Skip to content

Posts tagged ‘Charles River’

Greek Letter

I’m honored to report that one of my images just received a third place award at the “Anything Goes” Photography Exhibition at the Blackstone Valley Arts Association in Uxbridge, Massachusetts.  There is some tremendous work in the exhibition so if you’re in the area, considering stopping in.  I was particularly pleased because the juror was Stephen Dirado.  He’s one of the top fine art photographers in New England and though I’ve actually never met him, I’ve followed him for some time.  He shots large format black and white photography, and his imagery is absolutely stunning.  This is an abstract image, taken at the South Natick Dam along the Charles River.  I thought of a Greek Letter.  You’re invited to  draw your own conclusions.

Greek Letter

Upcoming Publication: Black and White Magazine

I’m grateful to be able to announce a soon to be published portfolio in Black and White Magazine.  My work “Lost in the Water” was chosen for a portfolio merit award and will be published this summer.  For those who don’t know how such things work, in a portfolio competition, you submit one or more portfolios of as many images as the publication requests, grouped around a particular theme.  The interesting question for me has to do with what the editors actually end up choosing to publish.  It is almost never would I expect, reminding me once again just how subjective art really is.  But no matter, as I said, I’m grateful.  Here is my selection of a four favorites from the submission.

Hunt_160531_1120155

Hunt_160628_DSC2355

160719 - S. Natick - 11 Tmax 100

Hunt_161220_1140543

These are from a location that has become very special to me, the South Natick, Massachusetts Dam along the Charles River.  I was able to work there even though I was pretty ill at the time.  The River helped me a great deal and I’m also very grateful for that assistance as well.

If you want to see what the editors chose, you can find their take in Black and White Magazine (the U.S. publication), Issue 177, August 2017.  Alas, photography magazines can be hard to find but Barnes and Noble is probably a good bet.

Work on Exhibit at the Griffin Museum of Photography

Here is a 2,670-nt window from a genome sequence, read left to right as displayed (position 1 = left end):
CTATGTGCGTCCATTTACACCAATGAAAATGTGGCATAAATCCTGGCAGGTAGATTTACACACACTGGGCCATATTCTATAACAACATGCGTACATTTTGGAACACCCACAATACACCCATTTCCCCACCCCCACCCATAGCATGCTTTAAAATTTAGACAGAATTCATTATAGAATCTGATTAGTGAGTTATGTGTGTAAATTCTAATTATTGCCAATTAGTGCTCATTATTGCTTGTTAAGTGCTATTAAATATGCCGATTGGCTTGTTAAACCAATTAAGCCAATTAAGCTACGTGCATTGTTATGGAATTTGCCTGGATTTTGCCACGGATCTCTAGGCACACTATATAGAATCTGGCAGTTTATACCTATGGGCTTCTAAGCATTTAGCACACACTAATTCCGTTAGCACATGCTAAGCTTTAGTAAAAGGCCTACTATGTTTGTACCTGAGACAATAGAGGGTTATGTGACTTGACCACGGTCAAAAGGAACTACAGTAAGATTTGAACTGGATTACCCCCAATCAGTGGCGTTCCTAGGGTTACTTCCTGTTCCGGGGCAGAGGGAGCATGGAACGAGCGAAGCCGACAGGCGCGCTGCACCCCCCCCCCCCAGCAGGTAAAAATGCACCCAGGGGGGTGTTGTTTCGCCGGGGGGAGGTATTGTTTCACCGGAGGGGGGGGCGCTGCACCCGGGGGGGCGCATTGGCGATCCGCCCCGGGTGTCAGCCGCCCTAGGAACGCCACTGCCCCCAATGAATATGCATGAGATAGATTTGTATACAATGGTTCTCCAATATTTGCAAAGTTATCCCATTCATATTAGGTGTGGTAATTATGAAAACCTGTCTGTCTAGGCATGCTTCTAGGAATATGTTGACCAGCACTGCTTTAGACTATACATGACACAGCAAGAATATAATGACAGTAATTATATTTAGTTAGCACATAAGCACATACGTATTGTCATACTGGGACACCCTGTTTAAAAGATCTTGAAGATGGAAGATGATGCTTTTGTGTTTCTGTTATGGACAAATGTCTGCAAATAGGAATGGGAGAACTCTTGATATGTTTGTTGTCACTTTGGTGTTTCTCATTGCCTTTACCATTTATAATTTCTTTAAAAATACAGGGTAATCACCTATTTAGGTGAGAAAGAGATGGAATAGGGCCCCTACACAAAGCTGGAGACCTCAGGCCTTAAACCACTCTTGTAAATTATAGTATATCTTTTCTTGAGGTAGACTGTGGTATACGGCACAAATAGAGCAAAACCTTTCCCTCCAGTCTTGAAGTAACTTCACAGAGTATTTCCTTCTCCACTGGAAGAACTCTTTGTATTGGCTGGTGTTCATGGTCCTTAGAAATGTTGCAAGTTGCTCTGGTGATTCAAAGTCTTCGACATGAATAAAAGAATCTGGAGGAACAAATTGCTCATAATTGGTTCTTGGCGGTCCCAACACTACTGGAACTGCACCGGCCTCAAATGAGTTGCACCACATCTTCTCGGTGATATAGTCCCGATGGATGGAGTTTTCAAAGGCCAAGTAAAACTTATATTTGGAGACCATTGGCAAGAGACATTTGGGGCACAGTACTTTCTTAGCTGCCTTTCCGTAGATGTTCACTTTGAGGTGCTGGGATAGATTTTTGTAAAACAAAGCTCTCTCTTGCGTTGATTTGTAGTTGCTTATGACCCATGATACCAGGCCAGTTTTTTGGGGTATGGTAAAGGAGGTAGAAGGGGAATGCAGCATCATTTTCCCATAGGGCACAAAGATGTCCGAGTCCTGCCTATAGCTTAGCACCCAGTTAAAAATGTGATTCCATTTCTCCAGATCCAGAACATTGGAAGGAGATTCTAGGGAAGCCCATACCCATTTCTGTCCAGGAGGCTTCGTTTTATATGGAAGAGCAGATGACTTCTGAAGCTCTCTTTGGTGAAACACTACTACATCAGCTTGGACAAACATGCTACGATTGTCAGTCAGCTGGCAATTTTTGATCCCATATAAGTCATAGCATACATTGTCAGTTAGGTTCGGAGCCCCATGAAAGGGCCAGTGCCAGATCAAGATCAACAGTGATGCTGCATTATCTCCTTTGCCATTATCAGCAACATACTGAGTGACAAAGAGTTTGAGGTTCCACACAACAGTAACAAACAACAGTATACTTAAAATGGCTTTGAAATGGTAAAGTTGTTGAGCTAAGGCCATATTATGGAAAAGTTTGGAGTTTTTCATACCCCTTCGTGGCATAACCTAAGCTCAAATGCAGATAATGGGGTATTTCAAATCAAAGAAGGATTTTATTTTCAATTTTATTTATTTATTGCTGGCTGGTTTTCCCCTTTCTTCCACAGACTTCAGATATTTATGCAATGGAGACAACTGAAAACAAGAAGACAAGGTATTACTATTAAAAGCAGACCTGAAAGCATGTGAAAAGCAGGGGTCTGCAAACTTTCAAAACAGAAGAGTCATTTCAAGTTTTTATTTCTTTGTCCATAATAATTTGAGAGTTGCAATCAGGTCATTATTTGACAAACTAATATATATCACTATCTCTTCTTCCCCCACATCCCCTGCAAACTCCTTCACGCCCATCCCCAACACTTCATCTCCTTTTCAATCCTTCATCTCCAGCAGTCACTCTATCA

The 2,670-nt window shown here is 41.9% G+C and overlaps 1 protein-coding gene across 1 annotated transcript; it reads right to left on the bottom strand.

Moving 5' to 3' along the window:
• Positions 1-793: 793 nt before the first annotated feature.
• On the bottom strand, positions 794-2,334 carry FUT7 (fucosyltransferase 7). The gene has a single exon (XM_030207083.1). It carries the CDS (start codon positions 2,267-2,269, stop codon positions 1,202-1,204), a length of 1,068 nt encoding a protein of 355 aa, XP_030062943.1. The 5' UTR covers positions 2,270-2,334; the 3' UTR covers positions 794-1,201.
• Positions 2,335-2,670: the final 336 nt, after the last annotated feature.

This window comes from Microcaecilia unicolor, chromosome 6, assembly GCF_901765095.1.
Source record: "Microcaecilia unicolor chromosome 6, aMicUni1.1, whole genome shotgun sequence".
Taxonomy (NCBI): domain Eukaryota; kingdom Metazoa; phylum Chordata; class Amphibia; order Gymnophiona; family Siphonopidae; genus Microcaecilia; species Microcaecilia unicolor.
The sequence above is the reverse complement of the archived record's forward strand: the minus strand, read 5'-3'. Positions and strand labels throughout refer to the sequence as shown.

I’m again participating in the Atelier Exhibition at the Griffin Museum of Photography.

Hunt_160531_1120155

Atelier 25 opens tonight and runs through March 31.  I want to thank Meg Birnbaum and Amy Amy Rindskopf for leading the exhibition.  My work is from the “Lost in the Water Project.”

Hunt_161227_DSC5035-2

Hunt_161227_DSC5054-2

Hunt_160628_DSC2355

“When Autumn Leaves”

_1040516

_1040508-edit

_1040541

_1040531-edit

“I miss you most of all.”  Sad times.

(Lyrics by Joseph Kosmo)

Contemplating the Water

Last week I posted a series of images of the water flow at the South Natick Dam, along the Charles in Natick, Massachusetts.  Using long exposure techniques I’ve enjoyed studying the way the water flows around its various obstructions.  My interest in the water, and enjoyment of being at the water is hardly new or unique of course.  The flow of water has been providing sustenance and soothing to humanity for as long as we’ve been here (though it doesn’t seem to help us much in weeks like this one).  Focus on water is of course also not unique to humans.  I was reminded of this recently while continuing to photograph here.

Hunt_160705170703 - S. Natick - 7-Edit

Hunt_160709170703 - S. Natick - 26 Pan F-Edit

Hunt_160709170703 - S. Natick - 31 Pan F-Edit

Of course this fellow does it for a living.  Note that these are long exposures.  But he’s not moving. Those who photograph wildlife routinely will generally confirm that wild animals never actually stand still.  They may be quite, but not still.  He’s staring at the water and continued to do so for a good 20 minutes.  He then changed positions and continued his focused attention.  A young couple nearby struck up a conversation and reminded me that he’s doing that because he has to.  We listen to the water because we like it.  How did it all start?  We’ll see this fellow again soon.

Technical note:  These images were shot on film, TMAX 100 and Pan F 50.  Both are wonderful films, still available.  There is very  little grain visible except under a magnifying glass.  I sometimes shoot with film just to make me think about things in a more contemplative fashion.  I found it most helpful here.